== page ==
Writer: Scott Allie
Artists: Paul Lee, Brian Horton, Dave Stewart(c)
Publisher: Dark Horse
Scott Allie takes a stab at writing and makes a deep cut with Devil's Footprints. The title misleads. A Fortean aficionado will likely assume the story focuses upon the mysterious hoof prints found in Devonshire sometime during the seventeen-hundreds, but the title is more metaphorical. Brandon and all of his loved ones have been cursed. Why he has been cursed seems to revolve around the occult actions of his father.
A quiet supernatural exercise in the tradition of Henry James, Devil's Footprints through an attention to contrast raises itself higher than more pedestrian essays. While the series is bona fide horror or if you prefer dark fantasy, it still possesses a sense of humor. Our hero for instance meets a kooky wizard with a pesky familiar. The encounter elicits a titter or two while emphasizing the unseen world that borders our own.
Besides the obvious contrast--humor vs. fear--Mr. Allie's story draws strength from its humanity. The hero of our tale is a good person and somebody for whom you wish to root. Brandon never asked for his problems nor can he be blamed for their creation. The technique draws immediate sympathy from the reader. The evocation is earnest, honest and subtle. Mr. Allie skillfully presents the scarred facets of Brandon's life and simply asks the reader to respond.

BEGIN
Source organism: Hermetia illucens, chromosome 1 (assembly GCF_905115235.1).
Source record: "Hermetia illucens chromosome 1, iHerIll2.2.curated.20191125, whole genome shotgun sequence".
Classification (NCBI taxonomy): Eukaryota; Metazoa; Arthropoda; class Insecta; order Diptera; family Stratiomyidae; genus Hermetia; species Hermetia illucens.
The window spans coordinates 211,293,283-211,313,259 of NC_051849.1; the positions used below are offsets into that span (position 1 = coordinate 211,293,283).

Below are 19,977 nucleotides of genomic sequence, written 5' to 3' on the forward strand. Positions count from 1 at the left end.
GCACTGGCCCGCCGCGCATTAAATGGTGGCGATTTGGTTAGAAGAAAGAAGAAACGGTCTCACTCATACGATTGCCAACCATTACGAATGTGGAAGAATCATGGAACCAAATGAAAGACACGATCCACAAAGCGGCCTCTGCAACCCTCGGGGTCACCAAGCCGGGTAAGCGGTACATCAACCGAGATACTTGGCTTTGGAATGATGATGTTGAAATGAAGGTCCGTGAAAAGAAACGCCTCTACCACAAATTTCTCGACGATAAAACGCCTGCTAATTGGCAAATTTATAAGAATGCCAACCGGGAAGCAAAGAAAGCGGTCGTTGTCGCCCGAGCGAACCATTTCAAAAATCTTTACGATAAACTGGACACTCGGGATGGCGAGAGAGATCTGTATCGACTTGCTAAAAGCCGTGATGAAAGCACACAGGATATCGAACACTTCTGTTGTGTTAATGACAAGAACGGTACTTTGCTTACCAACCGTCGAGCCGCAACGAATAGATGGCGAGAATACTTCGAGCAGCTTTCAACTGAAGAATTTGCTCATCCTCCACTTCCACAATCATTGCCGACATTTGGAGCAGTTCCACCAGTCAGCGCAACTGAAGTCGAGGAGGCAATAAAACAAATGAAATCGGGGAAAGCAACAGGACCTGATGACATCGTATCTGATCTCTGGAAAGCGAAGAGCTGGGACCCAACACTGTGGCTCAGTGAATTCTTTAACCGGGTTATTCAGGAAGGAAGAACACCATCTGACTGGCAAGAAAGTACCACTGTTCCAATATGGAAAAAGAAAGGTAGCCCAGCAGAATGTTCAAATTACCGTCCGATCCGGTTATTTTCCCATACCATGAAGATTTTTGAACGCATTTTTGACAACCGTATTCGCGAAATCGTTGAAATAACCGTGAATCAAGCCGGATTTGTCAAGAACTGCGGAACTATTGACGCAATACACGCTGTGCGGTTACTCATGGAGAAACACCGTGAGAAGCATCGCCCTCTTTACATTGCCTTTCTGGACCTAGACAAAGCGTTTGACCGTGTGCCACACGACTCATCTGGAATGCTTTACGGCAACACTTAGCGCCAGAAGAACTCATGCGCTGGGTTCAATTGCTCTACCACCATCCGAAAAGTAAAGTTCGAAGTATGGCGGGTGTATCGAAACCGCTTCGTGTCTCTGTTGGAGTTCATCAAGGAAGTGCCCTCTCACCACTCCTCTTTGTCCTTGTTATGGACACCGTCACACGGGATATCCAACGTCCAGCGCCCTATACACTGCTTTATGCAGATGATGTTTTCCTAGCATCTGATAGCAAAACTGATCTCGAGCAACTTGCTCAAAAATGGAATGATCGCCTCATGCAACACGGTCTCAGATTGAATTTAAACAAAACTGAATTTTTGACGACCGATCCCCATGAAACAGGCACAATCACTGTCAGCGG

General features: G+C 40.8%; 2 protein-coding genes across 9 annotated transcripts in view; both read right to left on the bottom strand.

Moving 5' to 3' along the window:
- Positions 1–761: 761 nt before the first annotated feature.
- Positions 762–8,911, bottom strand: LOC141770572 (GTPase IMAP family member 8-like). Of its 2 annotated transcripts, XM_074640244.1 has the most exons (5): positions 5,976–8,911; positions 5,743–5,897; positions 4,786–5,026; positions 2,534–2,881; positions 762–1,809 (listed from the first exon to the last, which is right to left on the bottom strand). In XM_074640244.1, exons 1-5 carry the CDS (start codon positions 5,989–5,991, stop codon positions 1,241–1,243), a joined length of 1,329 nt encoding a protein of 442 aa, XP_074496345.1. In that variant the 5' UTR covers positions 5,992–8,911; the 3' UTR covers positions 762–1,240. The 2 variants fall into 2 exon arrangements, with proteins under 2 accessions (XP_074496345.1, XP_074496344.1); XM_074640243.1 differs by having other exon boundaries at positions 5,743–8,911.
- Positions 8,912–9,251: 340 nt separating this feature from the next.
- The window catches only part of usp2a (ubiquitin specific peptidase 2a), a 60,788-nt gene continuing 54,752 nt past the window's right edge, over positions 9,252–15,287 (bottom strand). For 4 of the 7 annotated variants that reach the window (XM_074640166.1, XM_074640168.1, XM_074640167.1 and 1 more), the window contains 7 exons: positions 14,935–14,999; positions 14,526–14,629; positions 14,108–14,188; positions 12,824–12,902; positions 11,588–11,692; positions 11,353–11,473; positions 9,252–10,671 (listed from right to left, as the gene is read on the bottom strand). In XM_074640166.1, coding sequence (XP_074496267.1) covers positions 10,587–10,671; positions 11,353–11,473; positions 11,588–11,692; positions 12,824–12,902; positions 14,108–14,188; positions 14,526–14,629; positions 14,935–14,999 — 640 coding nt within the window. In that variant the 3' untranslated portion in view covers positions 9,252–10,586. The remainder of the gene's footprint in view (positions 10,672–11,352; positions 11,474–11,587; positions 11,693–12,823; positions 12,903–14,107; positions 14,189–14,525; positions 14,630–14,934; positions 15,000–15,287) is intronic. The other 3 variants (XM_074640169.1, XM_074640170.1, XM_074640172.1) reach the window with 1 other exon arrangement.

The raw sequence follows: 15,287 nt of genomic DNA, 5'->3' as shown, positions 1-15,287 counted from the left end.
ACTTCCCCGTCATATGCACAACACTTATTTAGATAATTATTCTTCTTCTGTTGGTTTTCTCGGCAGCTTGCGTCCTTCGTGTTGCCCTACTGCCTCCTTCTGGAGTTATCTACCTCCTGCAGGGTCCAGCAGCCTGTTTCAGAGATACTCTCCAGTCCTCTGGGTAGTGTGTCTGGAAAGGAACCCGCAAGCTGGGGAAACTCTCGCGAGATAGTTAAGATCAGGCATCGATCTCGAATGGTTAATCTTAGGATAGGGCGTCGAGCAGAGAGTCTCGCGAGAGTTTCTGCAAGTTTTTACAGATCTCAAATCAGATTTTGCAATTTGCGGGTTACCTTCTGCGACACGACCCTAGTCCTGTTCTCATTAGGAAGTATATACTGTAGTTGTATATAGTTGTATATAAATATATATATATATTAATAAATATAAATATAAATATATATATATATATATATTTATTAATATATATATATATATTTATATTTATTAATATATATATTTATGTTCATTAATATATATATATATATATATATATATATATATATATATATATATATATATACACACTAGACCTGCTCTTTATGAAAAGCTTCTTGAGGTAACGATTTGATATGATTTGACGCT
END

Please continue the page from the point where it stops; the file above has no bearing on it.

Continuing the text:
Writers often in their quest for reaction often forget to produce the elements that would make such a presentation feel natural: the feeling that the events no matter how far-fetched actually can happen. The lack of such vital details make these also-rans in the genre by comparison seem like hollow spook shows, but Scott Allie applies a lifetime of learning from his time as an editor to his writing. In for instance the staging of Brandon's and Sarah's meeting, Allie and the art team sharply deviate from the brooding and the eerie. The interaction between the characters reminds the reader of being in love. The soft pastel colors of the setting give the reader comfort to absorb the scene's meaning. You do not expect to find a scene such as this in a horror story, yet without it, the book will feel empty.
Devil's Footprints is not perfect. The dialogue sometimes stumbles. On occasion the lack of context confuses. The discussions sometime just seem to happen rather than start. The dialogue however as it continues flows. This is a minor difficulty in an otherwise promising achievement.
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